Well after so many years where else do you go? The involvement of Jenna's first husband added a nice twist and the arrival of cousins Jack and Jamie Ewing added a new dimension too. Jack (Dack Rambo)was being primed to fill in as the series hunk as Patrick Duffy had all ready made it clear he wanted to leave the series after this season. Although I thought that Jack was a likable character he seemed to be too light-weight and was often left just hovering or wondering around, he had no real presence. Ironically a better character to fill that void would have been Marc Singer who played Matt Cantrell in the dream season. His physical presence and hot headed temper as well as his knowledge of the oil business might have suited the show better as Jack Ewing. He could have filled the role of soap beefcake as well as being the family enforcer over JR, a role that Bobby had done.
In addition it's worth mentioning that because of the dream season in season 9 many of the characters and stories from season 8 (1984-85)were left hanging over well into series 10 the (1986-87), so to some extent Dallas seemed to tread water for three next three seasons. Everybody else has got there own views but for what it's worth I think that Dallas was about to flatline ... this season was good ... but fault lines we're appearing .
This episode requires special mention because as with a lot of Dallas seasons the real end does not always occur until four or five episodes into the new season, the end of season cliff-hanger is a sort of phony ending. Here the winner of the year long contest between JR and Bobby is announced and just in the nick of time Bobby's Canadian investment with the Mcleishes comes in big and he is declared the winner. Despite trying to undercut the cartel, ride roughshod over the other independents as well as risking Ewing oils reputation with an illegal oil deal in Cuba, JR still looses to Bobby who has played hard, but within the rules. Despite all of JR's underhand tricks as well as trying to take advantage of his brothers marital woes, in the end Bobby turns out to be the better oil man. Another feature of this season is that we see a JR that is not just at his most devious and scheming but also is as mean and cruel as you will ever see him. In fact he borders in being sadistic and deranged.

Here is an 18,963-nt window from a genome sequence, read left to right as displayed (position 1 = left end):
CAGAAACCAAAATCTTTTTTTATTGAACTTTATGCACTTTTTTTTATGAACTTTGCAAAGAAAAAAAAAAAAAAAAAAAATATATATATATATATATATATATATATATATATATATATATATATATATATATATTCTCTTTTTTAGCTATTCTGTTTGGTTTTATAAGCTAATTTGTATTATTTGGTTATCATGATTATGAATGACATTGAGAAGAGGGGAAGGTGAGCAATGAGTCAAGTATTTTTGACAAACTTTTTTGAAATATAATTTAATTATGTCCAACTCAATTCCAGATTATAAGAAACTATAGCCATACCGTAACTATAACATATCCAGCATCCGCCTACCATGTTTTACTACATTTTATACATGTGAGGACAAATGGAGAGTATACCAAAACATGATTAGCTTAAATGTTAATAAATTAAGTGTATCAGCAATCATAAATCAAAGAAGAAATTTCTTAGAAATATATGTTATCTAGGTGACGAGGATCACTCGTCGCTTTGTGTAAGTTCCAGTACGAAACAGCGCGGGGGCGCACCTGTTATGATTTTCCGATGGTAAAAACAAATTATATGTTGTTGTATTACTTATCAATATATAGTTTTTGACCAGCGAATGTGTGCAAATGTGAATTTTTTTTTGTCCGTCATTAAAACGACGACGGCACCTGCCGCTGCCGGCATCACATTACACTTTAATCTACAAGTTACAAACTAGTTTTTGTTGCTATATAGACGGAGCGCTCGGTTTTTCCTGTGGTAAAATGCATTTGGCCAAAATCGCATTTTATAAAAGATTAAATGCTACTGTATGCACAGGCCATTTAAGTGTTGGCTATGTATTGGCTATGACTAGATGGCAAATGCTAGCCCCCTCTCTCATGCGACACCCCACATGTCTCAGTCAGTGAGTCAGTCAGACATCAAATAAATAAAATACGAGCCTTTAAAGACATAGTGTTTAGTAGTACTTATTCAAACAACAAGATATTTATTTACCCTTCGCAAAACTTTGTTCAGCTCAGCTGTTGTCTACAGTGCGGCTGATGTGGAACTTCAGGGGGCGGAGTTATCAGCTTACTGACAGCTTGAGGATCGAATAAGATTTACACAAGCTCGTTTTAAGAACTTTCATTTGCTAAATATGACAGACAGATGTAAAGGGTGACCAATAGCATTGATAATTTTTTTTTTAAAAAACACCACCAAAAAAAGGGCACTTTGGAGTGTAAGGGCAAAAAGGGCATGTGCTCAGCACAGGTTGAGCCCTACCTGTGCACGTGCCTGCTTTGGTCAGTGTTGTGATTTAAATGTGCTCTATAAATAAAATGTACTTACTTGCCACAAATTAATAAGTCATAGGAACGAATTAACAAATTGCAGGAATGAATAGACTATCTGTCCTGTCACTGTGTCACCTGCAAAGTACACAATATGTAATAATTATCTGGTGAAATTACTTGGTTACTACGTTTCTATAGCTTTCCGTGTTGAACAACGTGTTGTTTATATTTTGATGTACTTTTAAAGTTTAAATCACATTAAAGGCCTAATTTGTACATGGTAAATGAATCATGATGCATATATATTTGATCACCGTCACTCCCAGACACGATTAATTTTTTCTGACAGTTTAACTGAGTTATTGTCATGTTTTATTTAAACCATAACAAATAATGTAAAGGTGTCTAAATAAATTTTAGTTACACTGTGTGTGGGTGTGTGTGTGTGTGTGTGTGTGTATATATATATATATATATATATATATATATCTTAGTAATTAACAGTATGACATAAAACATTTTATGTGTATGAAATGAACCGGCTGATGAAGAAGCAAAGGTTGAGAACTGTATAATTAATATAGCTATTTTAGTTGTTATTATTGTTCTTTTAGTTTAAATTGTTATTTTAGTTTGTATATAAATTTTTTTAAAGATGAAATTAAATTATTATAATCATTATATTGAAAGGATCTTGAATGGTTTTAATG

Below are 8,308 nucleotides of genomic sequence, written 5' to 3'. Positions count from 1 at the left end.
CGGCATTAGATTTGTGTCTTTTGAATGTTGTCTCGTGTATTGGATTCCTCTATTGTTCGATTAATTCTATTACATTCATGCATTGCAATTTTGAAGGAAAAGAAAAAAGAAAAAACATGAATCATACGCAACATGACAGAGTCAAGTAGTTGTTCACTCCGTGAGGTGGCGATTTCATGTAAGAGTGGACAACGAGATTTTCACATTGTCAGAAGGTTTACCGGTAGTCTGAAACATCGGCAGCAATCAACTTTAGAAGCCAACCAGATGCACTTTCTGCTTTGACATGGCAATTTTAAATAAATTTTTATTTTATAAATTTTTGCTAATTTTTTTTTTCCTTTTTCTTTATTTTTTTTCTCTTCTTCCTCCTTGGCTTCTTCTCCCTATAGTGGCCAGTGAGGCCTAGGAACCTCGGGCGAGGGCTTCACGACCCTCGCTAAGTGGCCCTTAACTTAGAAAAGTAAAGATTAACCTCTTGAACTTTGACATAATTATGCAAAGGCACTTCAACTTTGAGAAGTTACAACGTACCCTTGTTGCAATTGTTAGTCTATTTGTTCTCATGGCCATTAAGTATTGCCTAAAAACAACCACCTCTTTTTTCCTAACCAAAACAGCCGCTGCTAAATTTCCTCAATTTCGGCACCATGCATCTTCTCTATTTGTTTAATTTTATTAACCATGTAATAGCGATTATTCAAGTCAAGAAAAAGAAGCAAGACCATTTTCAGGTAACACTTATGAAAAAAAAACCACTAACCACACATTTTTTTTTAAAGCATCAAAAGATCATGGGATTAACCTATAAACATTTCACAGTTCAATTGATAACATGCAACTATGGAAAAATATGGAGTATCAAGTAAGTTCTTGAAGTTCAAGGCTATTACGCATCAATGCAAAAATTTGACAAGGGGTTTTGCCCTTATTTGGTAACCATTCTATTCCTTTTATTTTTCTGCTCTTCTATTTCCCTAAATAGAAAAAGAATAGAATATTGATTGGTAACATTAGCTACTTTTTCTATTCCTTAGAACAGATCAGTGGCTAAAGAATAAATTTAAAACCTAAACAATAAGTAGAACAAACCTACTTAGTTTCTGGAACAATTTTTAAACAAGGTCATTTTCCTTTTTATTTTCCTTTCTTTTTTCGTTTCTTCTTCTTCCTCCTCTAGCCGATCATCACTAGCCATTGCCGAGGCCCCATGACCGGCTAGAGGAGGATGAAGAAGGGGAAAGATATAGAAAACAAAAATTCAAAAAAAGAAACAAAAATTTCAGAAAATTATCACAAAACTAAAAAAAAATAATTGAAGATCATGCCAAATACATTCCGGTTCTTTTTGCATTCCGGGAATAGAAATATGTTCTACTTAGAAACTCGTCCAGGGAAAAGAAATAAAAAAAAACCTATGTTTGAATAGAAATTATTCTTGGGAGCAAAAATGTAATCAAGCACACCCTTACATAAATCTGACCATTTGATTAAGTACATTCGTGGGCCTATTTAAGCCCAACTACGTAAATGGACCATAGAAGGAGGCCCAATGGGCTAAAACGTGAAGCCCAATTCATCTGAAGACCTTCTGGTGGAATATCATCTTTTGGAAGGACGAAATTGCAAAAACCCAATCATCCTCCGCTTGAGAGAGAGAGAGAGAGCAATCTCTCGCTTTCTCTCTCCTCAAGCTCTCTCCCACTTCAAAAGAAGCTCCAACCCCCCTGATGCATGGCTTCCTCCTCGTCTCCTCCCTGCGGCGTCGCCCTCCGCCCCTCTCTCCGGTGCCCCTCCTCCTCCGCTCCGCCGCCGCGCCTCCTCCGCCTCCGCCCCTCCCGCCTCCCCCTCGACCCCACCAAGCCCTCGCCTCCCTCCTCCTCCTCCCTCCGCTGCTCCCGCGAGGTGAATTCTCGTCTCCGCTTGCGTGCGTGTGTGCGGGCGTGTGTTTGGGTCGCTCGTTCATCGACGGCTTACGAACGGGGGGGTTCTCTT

Just to recap in episode 5 #9 (five dollars a barrel) JR is forced to crawl to Cliff Barnes to ask for an extension on the note he is holding over JR's loan. A smug and cocky Cliff Barns belly laughs in an exaggerated tone that he has "finally licked the great JR Ewing". The look of hatred in JR's face is apparent. Towards the end of season 5 JR turns the tables and sets up the greedy and gullible Barnes to take a fall. Barnes is left broke, his mother fires him from Wentworth industries and Sue Ellen rejects him and goes back to JR. Cliff so distraught at this ultimate humiliation attempts suicide.